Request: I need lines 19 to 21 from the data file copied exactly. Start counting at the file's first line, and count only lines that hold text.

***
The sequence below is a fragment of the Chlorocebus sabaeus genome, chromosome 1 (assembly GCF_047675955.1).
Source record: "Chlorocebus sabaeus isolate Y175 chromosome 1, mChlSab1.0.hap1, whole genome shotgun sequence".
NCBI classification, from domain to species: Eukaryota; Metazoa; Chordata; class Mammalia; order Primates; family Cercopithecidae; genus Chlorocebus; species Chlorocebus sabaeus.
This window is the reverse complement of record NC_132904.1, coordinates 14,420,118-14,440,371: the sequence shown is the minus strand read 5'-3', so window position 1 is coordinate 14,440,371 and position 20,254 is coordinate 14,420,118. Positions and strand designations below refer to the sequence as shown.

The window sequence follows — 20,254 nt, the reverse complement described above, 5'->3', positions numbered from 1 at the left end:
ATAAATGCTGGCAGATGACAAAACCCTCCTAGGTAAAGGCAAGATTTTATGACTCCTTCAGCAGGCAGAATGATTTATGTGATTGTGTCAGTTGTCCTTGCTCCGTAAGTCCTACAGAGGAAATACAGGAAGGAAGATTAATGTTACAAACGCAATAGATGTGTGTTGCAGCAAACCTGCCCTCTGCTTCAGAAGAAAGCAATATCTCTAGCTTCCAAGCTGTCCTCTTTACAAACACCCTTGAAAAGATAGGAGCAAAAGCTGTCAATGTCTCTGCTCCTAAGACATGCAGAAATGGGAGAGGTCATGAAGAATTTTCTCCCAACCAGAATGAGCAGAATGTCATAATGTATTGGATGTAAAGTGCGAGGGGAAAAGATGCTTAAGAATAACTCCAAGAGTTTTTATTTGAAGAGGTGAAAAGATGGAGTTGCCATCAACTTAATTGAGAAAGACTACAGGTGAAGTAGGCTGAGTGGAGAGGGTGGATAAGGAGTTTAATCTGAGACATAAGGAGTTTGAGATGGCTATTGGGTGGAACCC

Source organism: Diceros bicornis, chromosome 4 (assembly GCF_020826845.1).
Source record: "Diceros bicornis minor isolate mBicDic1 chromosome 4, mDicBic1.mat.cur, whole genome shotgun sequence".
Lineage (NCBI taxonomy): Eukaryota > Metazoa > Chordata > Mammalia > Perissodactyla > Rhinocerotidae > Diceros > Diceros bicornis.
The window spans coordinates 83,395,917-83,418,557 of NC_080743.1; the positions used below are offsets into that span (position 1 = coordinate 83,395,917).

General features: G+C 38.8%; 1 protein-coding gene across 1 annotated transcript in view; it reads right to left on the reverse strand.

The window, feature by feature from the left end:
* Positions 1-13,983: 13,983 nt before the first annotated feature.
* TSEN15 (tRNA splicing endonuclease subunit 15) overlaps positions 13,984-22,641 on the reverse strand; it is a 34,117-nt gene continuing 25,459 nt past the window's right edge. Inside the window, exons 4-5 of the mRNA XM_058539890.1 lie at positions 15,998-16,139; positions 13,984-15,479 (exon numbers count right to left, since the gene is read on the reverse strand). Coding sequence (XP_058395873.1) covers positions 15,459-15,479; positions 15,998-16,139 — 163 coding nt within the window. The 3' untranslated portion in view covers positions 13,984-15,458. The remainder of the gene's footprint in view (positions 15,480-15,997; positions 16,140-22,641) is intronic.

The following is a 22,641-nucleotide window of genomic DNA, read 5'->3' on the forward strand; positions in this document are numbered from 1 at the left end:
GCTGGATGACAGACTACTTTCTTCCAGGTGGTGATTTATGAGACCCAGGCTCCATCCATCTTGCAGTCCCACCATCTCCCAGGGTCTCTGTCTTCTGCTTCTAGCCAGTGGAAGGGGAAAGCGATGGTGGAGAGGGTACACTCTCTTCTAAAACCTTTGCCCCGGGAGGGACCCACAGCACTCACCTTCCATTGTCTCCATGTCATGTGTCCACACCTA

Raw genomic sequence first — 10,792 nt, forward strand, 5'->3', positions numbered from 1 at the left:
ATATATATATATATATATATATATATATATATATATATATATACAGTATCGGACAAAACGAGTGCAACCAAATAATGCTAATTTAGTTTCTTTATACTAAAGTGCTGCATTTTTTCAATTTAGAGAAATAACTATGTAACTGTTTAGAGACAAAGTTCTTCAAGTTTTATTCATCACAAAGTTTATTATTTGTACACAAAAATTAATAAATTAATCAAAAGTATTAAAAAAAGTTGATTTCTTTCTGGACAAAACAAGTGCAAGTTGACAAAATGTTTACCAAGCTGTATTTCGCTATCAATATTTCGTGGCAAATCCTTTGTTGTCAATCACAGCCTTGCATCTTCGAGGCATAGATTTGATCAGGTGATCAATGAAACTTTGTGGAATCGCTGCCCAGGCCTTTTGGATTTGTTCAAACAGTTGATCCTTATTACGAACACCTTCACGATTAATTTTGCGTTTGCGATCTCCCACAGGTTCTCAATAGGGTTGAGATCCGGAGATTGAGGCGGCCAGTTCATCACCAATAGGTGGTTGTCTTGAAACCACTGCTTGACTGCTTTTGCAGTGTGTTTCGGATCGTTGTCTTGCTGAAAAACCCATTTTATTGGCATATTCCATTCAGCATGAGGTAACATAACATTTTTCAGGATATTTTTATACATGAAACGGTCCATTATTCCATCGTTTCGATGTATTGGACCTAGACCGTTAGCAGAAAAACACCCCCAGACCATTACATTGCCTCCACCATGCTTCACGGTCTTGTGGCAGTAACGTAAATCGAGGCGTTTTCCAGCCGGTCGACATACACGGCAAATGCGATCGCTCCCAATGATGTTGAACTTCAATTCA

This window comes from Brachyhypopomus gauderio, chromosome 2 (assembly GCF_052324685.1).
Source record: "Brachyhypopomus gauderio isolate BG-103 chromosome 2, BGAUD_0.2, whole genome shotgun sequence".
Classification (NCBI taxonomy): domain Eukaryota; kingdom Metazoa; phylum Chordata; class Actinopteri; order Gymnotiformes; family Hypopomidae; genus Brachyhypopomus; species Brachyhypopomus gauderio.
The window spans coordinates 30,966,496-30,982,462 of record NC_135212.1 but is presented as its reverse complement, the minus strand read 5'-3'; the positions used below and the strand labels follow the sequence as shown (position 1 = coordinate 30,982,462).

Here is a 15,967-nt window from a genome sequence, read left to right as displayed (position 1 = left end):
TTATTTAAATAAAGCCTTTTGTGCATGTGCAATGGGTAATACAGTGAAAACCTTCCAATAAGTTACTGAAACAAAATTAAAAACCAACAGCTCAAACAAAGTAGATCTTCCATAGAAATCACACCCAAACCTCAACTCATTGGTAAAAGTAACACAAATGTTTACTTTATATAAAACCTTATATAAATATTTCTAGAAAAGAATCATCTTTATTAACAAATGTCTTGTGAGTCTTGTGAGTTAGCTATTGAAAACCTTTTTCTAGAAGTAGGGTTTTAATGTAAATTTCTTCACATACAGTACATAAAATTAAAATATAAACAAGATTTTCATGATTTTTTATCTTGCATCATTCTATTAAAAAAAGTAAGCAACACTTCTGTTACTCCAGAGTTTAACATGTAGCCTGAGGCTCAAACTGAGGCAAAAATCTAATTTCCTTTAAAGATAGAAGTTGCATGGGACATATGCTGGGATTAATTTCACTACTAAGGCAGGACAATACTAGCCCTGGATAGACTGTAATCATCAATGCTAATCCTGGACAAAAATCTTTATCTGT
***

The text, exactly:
This window comes from Brachyhypopomus gauderio, chromosome 2 (assembly GCF_052324685.1).
Source record: "Brachyhypopomus gauderio isolate BG-103 chromosome 2, BGAUD_0.2, whole genome shotgun sequence".
Classification (NCBI taxonomy): domain Eukaryota; kingdom Metazoa; phylum Chordata; class Actinopteri; order Gymnotiformes; family Hypopomidae; genus Brachyhypopomus; species Brachyhypopomus gauderio.